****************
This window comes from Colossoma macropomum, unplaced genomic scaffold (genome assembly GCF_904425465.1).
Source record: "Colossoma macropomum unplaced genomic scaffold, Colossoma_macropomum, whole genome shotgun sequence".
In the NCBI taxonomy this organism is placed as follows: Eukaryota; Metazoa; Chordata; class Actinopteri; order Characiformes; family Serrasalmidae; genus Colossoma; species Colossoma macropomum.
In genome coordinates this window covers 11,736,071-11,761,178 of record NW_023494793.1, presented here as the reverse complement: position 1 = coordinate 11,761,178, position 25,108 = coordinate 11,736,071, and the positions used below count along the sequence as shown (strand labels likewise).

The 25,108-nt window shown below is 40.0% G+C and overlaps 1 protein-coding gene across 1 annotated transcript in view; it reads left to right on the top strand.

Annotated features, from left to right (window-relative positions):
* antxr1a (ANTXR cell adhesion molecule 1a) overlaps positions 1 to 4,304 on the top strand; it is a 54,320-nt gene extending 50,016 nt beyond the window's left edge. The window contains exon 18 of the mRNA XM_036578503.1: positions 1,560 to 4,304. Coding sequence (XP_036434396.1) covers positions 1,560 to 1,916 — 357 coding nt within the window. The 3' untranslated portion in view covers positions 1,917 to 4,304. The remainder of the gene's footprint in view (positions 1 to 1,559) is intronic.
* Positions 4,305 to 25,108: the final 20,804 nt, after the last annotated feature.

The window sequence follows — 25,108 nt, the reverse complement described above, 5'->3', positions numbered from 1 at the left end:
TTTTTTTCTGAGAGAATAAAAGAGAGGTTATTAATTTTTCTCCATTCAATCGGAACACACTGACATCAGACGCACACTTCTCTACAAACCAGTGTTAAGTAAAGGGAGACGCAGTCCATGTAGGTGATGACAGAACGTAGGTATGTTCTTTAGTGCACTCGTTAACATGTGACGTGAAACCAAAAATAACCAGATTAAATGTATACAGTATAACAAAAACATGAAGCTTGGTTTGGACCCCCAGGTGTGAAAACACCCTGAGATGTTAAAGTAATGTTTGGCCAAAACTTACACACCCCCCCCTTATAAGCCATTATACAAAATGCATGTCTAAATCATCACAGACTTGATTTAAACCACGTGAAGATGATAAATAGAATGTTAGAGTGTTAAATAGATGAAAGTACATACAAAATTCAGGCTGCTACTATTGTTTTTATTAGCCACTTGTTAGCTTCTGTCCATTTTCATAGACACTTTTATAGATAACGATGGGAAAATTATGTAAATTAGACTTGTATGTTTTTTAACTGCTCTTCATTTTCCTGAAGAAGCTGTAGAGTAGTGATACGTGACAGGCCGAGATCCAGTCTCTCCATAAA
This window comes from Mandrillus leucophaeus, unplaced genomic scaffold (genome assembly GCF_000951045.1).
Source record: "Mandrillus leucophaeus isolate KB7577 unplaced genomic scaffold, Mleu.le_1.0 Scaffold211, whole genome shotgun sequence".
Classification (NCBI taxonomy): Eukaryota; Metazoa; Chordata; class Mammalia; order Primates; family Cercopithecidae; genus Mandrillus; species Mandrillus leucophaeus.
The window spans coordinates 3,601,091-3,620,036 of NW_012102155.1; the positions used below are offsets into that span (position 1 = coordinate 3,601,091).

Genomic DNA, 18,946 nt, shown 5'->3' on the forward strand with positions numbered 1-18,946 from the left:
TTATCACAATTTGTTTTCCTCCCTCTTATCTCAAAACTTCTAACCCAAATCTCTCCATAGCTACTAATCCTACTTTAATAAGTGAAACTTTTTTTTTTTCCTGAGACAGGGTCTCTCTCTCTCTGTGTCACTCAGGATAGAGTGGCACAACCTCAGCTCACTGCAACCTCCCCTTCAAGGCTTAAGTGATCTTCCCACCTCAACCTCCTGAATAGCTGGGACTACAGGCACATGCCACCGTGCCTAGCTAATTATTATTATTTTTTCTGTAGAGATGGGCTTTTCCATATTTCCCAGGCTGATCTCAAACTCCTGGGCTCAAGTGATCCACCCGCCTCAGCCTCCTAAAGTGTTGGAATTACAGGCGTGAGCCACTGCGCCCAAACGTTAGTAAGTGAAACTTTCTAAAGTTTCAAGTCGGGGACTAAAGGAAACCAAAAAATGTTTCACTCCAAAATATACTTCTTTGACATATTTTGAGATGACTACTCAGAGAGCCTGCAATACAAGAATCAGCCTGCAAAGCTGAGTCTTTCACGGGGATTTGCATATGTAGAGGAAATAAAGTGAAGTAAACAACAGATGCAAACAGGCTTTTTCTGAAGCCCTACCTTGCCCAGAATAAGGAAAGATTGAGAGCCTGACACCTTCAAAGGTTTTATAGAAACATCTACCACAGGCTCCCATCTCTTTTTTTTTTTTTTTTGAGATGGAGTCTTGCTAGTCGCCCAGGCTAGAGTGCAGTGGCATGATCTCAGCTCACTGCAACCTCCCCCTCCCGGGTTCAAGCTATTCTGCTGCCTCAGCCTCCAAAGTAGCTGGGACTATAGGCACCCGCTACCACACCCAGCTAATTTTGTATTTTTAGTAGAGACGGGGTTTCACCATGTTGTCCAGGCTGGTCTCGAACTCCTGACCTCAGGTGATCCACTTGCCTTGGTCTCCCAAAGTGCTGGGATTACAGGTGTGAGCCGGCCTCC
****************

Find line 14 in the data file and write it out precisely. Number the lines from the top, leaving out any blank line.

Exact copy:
The window spans coordinates 3,601,091-3,620,036 of NW_012102155.1; the positions used below are offsets into that span (position 1 = coordinate 3,601,091).